The Library of Birmingham

The Library of Birmingham

The Library of Birmingham

It’s not often that you walk through the centre of Birmingham and overhear families and friends greeting each other asking: ‘Are you going to the library?’ In fact I am sure that is not a phrase often heard anywhere in modern Britain. Perhaps the new £189m, nine-story Library of Birmingham will change this.

Sixteen-year-old Malala Yousafzai gave an inspirational talk at the opening of the library on Tuesday 3rd September, urging the public to remember and speak out for the 57 million children around the world that do not have an education. Her speech was followed by a performance by dhol drummers and a big queue to enter the building.

Looking down on the children's area

Looking down on part of the children’s area

Once inside, the emphasis on learning is evident. With a vast children’s section including a soft-play-type area for children to read comfortably, the library provides a fun and relaxed space to engage with books, far from old notions of a library being a silent, somewhat stagnant place.

'A Midsummer Night's Dream', Su Blackwell

‘A Midsummer Night’s Dream’, Su Blackwell

What makes the venue stand out for me is that it is more like an arts centre than a library. Interspersed with gardens, cafés, an art gallery, music practice rooms, an amphitheatre, lecture rooms, artworks, a BFI Mediatheque and so much more, the space looks set to cater to a whole range of people and tastes.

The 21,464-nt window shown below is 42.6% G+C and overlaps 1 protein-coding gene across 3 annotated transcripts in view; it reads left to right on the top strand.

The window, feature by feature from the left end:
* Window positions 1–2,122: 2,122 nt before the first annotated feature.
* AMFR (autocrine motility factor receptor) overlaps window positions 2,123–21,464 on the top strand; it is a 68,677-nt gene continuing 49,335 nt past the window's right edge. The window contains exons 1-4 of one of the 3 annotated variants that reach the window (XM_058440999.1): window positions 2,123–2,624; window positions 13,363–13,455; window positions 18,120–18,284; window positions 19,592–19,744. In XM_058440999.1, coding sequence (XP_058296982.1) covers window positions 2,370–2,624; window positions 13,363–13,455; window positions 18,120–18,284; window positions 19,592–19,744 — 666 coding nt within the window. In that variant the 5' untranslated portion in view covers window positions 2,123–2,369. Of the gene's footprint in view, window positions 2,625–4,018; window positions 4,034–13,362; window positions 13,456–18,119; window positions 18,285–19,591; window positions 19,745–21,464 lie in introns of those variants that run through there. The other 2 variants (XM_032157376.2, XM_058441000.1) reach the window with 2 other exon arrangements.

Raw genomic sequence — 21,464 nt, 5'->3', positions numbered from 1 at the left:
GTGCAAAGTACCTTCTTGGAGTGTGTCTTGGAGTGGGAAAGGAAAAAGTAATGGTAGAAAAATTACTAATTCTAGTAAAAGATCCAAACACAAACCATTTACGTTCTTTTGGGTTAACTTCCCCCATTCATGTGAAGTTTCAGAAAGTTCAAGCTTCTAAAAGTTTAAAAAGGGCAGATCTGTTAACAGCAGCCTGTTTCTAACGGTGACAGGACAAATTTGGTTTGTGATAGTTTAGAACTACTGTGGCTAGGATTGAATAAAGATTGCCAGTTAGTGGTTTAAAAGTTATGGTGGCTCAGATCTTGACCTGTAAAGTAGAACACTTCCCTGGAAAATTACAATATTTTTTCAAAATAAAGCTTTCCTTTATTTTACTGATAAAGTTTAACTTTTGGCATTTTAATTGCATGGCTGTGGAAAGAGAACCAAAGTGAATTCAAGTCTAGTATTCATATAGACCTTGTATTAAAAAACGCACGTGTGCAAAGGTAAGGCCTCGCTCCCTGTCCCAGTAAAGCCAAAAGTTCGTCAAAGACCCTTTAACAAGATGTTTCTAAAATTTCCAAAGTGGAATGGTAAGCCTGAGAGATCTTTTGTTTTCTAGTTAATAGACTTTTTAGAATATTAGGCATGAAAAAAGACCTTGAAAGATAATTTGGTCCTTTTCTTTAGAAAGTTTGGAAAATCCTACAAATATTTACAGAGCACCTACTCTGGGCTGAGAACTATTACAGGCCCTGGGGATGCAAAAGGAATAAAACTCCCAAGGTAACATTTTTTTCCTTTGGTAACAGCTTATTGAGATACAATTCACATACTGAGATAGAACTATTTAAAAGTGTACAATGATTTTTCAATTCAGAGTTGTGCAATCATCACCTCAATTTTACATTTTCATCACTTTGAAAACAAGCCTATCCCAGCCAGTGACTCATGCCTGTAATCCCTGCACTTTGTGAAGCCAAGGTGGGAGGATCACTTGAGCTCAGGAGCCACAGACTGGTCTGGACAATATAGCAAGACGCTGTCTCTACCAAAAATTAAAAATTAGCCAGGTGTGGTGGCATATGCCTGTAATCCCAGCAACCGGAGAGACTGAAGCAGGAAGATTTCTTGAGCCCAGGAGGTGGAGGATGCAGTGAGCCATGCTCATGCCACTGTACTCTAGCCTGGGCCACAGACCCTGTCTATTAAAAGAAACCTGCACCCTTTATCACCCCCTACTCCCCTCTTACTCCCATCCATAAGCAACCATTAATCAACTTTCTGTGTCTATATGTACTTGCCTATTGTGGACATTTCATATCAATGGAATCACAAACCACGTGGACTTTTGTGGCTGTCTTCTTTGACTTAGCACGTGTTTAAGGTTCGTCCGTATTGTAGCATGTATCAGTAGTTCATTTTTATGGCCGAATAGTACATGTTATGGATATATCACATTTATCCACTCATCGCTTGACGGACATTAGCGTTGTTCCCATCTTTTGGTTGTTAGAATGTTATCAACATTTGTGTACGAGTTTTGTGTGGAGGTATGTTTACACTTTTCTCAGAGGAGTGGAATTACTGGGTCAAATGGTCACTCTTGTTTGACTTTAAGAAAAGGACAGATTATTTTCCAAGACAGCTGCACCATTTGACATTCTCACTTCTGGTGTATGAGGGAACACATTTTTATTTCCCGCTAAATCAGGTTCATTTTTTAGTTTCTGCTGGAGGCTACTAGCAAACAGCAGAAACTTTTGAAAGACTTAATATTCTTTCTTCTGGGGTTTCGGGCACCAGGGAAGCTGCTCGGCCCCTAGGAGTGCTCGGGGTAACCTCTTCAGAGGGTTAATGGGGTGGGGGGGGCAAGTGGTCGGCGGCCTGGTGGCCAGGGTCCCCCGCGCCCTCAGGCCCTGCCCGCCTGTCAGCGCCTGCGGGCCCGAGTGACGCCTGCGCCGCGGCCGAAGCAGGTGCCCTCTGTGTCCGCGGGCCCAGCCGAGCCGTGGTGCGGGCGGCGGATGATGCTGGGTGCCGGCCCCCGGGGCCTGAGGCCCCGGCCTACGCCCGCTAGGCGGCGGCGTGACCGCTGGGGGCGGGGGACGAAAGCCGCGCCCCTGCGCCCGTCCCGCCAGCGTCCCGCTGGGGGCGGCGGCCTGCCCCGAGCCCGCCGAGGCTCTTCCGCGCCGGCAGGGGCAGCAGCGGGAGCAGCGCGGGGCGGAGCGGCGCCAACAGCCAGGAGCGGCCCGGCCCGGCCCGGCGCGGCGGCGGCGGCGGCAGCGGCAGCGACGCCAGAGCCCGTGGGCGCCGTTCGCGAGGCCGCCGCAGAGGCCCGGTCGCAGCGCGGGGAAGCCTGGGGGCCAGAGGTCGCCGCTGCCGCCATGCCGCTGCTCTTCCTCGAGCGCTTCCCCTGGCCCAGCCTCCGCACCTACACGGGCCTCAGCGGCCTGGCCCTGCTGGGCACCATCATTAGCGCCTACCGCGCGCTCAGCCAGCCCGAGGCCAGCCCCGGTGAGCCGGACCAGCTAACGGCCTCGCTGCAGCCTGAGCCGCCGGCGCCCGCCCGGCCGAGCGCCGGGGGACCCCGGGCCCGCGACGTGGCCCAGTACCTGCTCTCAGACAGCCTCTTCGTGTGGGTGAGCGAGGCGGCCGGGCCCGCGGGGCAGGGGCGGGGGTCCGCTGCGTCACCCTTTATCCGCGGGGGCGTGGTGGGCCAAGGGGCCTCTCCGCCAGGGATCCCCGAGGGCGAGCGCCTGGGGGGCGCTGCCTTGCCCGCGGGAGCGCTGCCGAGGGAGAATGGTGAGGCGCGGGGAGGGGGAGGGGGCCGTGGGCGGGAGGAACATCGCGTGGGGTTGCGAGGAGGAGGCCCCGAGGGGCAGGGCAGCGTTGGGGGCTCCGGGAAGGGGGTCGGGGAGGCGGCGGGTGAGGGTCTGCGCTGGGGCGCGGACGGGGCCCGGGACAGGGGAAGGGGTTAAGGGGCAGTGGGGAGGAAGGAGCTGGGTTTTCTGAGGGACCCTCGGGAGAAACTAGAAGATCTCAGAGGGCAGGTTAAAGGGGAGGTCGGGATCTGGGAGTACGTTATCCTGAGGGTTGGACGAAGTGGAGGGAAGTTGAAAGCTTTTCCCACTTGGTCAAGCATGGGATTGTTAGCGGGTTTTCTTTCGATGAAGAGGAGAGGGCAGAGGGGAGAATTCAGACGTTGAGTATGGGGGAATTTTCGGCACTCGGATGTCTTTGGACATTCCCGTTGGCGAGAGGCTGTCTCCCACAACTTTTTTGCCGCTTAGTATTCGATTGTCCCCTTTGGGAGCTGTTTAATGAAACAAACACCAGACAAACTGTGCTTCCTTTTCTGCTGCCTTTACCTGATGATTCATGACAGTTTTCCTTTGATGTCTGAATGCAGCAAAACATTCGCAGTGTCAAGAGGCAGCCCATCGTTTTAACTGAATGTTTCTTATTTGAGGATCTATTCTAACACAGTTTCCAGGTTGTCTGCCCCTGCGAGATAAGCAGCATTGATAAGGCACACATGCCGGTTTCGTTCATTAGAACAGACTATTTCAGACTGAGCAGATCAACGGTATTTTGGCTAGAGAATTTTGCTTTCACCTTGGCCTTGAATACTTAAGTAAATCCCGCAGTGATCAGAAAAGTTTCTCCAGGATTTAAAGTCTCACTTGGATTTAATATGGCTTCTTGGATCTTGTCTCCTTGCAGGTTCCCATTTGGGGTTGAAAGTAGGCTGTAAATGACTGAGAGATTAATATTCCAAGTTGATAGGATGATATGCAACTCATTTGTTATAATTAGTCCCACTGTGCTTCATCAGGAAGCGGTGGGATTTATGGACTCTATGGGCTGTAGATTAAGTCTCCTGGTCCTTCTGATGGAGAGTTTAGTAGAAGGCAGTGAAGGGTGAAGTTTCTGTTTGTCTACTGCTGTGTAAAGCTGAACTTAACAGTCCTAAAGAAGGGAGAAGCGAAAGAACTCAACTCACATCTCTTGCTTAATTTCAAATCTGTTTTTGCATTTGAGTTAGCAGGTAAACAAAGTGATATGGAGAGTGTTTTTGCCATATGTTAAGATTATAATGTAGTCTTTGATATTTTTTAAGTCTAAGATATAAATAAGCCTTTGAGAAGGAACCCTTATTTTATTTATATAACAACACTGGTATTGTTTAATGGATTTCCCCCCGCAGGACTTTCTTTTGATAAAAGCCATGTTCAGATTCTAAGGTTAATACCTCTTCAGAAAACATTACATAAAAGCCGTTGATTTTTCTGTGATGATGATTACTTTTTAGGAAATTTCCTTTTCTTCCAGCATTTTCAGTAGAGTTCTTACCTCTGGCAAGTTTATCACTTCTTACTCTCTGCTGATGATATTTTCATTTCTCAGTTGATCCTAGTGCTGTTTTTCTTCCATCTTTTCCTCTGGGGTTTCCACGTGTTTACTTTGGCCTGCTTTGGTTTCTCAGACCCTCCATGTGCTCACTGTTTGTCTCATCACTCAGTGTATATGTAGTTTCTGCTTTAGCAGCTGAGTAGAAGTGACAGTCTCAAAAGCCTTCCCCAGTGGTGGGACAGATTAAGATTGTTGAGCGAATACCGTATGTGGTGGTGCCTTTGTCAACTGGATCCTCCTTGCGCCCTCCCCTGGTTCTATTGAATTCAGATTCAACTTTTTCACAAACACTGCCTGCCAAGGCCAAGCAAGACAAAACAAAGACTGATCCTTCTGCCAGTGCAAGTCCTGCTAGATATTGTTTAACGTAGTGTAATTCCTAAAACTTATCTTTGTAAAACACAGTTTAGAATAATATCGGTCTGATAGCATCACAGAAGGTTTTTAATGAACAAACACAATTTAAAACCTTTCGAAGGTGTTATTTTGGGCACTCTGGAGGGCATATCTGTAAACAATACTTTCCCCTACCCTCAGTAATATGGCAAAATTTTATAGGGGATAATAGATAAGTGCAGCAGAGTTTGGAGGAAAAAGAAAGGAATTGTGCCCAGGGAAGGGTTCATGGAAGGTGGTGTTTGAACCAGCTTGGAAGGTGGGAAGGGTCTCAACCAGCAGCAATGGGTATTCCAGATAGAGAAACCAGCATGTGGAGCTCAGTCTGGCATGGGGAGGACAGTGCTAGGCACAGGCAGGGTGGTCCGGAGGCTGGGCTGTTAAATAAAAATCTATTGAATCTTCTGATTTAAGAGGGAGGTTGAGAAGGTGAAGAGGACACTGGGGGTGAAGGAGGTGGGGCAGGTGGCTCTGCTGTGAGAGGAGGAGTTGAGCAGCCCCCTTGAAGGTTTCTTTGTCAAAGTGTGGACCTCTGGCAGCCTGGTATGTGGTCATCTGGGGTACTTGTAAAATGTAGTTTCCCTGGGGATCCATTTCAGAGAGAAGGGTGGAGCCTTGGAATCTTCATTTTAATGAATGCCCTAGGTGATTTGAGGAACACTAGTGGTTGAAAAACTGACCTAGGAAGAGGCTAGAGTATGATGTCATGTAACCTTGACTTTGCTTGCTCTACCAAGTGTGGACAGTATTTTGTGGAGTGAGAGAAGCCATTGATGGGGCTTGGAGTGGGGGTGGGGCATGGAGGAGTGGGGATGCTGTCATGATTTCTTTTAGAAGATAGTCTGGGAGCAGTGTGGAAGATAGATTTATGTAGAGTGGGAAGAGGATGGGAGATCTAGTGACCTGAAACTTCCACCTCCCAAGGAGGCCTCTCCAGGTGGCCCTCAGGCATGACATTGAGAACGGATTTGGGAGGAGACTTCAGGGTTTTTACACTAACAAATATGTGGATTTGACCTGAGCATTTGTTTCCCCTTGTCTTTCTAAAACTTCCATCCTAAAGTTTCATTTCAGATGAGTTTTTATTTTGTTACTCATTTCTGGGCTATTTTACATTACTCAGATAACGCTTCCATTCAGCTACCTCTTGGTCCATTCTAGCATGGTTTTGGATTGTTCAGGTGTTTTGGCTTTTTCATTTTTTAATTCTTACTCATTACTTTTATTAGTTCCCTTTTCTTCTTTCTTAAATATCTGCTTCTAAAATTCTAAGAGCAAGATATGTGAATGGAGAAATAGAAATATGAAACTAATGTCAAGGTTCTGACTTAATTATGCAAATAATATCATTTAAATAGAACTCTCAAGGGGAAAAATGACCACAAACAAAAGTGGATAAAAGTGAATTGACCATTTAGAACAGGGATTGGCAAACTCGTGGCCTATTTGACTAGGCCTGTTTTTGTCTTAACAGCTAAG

The Rotunda

The Rotunda

‘Amazing’ was a word that echoed throughout the building: never before have I seen or felt such excitement for a library. The beautifully designed rotunda gives the interior a prestigious feel and on the opening day, it was lined with volunteer brass players who presented Together We Breathe’, a piece by Super Critical Mass.

A view down to the amphitheatre from one of the terraces

A view down to the amphitheatre from one of the terraces

What I realised as I was walking around the beautiful building is that people are not just excited about a new library. We are excited about what this structure symbolises. It shows investment in Birmingham, despite the financial crisis. It shows that the public are cared and provided for by their city and that Birmingham is in fact a place that is growing and alive. Indeed as Malala stated in her speech, a city without a library is like a graveyard.

Library interior

Library interior

My only hope is that the library continues to excite and amaze and that it truly becomes a place where a diverse community can learn and enjoy the arts together.

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‘Propaganda: Power and Persuasion’ at the British Library

Inside the British Library

Inside the British Library

Sincere or deceptive, shocking or amusing.

The British Library’s extensive and thorough exhibition, Propaganda: Power and Persuasion focuses on different definitions of propaganda and seeks to distance the viewer from the often negative connotations associated with the word.